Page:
# What will happen to the sample variance as sample size increases?

I would like to know what will happen to the sample variance (not sample mean variance) as sample size increases. I tried to google but all of them are about sample mean variance rather than sample variance.

My thoughts: it will increase because more samples are taken which means there will be more differences?

• What if you would think of the variance as the average distance to the mean? – Mr Tsjolder Sep 11 '18 at 6:12

There are two main estimates of the variance. There's the maximum likelihood (ML) estimator $\hat{\sigma}^2_{ML}=\frac{1}{n}\underset{i=1}{\overset{n}{\sum}}(x_i-\bar{x})^2$ and there's the unbiased estimator $\hat{\sigma}^2=\frac{1}{n-1}\underset{i=1}{\overset{n}{\sum}}(x_i-\bar{x})^2$. The ML is biased since it has expectation $E(\hat{\sigma}^2_{ML})=\frac{n-1}{n}\sigma^2$, whereas the other estimator is unbiased.

However, for the question at hand, this distinction between the two estimators is not of interest, since both converge to $\sigma^2$ as the sample size goes to infinity. That is, $\underset{n\rightarrow\infty}{\lim}\hat{\sigma}^2_{ML} = \sigma^2$ and $\underset{n\rightarrow\infty}{\lim}\hat{\sigma}^2 = \sigma^2$.

So as the sample size grows, the closer your estimated variance will be to the true variance.

Another way of thinking of this is that if you have observed all observations in the population, you will know the true variance. If you observe all observations except one, you will still have a extremely good estimate. If you have only a few observations, not so much. So the more observations, the better your estimate will be.

• Wouldn't the unbiased estimator for the sample variance be $\frac{1}{n-1}\sum_{i=1}^n$ instead? – Emil Sep 11 '18 at 8:57
• Yes. That is correct. A typo on my behalf. I will correct my answer. Thank you for pointing this out. – Phil Sep 11 '18 at 10:48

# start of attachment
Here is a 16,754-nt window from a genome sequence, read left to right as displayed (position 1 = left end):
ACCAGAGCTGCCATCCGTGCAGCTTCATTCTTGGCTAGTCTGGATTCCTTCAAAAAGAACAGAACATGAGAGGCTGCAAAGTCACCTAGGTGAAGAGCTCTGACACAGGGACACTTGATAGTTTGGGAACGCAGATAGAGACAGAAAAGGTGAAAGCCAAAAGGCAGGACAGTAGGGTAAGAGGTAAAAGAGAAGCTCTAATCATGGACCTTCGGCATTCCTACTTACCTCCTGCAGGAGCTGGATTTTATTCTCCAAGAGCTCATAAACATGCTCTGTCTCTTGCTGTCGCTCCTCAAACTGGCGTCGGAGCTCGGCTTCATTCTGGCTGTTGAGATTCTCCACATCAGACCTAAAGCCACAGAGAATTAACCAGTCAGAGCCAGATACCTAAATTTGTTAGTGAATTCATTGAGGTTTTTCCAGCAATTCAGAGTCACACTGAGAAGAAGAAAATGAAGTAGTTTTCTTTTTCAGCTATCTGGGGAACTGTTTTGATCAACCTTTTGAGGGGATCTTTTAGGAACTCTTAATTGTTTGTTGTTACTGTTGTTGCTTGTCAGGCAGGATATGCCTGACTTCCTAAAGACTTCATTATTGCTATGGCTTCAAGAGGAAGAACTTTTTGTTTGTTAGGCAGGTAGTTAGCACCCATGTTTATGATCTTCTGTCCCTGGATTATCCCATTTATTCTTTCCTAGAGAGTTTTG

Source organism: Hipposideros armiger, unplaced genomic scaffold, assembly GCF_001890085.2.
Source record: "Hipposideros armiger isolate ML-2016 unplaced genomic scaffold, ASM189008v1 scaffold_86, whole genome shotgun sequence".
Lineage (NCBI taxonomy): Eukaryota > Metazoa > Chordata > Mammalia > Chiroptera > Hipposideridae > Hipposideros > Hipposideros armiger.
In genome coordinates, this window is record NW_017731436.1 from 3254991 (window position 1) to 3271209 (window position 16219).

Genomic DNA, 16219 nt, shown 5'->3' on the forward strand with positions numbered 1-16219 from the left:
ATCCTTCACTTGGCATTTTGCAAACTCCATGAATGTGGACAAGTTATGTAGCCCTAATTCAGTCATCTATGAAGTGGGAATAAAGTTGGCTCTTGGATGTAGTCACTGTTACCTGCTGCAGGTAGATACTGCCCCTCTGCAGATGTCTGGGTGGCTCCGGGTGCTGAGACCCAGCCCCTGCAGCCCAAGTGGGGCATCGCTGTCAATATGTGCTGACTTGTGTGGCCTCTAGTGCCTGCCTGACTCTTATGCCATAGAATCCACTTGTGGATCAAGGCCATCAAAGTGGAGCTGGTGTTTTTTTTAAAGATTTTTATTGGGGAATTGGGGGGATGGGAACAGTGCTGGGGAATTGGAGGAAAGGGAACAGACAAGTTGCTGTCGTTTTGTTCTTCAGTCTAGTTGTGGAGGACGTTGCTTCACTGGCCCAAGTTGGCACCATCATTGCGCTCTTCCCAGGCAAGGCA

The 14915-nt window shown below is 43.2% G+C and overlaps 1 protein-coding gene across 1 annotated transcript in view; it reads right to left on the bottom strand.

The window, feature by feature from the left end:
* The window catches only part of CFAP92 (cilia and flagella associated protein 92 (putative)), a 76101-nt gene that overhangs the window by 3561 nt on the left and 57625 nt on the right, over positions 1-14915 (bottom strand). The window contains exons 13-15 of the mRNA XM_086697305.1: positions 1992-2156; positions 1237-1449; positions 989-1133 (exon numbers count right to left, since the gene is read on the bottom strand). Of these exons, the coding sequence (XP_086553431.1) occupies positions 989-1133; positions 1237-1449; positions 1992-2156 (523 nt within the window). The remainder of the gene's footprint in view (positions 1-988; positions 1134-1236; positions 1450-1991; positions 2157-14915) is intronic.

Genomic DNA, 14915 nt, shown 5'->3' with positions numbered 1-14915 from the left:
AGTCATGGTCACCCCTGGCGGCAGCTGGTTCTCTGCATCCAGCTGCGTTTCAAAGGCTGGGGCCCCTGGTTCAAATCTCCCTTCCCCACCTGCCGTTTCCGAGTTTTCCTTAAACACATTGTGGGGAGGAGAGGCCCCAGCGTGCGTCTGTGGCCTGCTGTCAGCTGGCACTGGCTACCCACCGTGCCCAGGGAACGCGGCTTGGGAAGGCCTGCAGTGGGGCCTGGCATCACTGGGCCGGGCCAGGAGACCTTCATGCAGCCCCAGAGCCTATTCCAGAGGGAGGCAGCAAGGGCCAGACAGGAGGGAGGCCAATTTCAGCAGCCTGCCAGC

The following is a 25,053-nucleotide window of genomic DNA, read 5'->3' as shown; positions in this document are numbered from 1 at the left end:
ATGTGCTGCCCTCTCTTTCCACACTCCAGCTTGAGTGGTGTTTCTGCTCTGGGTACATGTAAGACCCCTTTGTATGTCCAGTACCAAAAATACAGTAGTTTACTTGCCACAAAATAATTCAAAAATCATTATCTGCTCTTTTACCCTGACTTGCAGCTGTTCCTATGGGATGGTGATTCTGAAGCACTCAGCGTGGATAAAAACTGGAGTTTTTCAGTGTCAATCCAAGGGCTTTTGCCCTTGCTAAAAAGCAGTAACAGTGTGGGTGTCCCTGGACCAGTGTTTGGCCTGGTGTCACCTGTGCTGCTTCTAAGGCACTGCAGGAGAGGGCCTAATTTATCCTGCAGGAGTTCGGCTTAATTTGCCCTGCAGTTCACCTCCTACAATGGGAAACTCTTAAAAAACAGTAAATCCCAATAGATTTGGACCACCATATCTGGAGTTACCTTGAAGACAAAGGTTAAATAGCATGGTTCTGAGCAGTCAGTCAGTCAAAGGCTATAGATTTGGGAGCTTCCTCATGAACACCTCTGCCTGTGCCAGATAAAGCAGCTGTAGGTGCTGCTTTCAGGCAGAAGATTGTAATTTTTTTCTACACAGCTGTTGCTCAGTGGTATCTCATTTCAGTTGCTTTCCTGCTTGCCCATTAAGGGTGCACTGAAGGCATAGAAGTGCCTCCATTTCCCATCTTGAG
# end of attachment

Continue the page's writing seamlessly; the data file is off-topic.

• Although an analysis of the expectation of the sample variance may be sort of relevant, it does not answer the question about what happens to the sample variance itself, even when you assume--as you have implicitly done here--that the underlying distribution has a finite variance. – whuber Sep 11 '18 at 14:30
• Yes, I am indeed assuming finite variance. Since the sample variance converges to the the population variance (when it exists), then the variance of the variance estimate should go towards zero. Or am I misunderstanding you, @whuber? – Phil Sep 11 '18 at 14:45
• See my comments to the answer by user2974951. – whuber Sep 11 '18 at 15:57

A simple simulation shows that for the standard normal distribution the sample variance approaches the population variance and doesn't change significantly with different sample sizes (it varies around 1 but not by much). Edit: it's true that the t-distribution is a little different, the sample variance of the t-distribution is equal to $\dfrac{v}{v-2}$, where $v$ is the degrees of freedom and $v>2$. So for degrees of freedom 2 or less the variance varies wildly, since it's not strictly defined.   • Could you clarify if your intended standard deviation in the simulation is 1? – ReneBt Sep 11 '18 at 8:02
• The data was generated from the standard normal distribution, so the population variance is equal to 1 (the expected value). – user2974951 Sep 11 '18 at 8:05
• What would your simulation show if the data were drawn from a Student t distribution with 3 degrees of freedom? Or, worse yet, with 2 or fewer df? – whuber Sep 11 '18 at 14:17
• @whuber I added your examples, you made a good point, sample variance converges when it is defined. – user2974951 Sep 11 '18 at 15:52
• It's subtler than that: the sample variance will converge only provided its variance is finite. That is equivalent to the distribution having a finite fourth moment. The first distribution I suggested has a finite variance but infinite fourth moment. Such distributions are often used for modeling returns in financial markets, for instance, so the issue is not merely theoretical. Even for df between 2 and 4 the sample variance will suddenly jump occasionally and not settle down to any asymptotic value--it's just harder to see in your plots. – whuber Sep 11 '18 at 15:56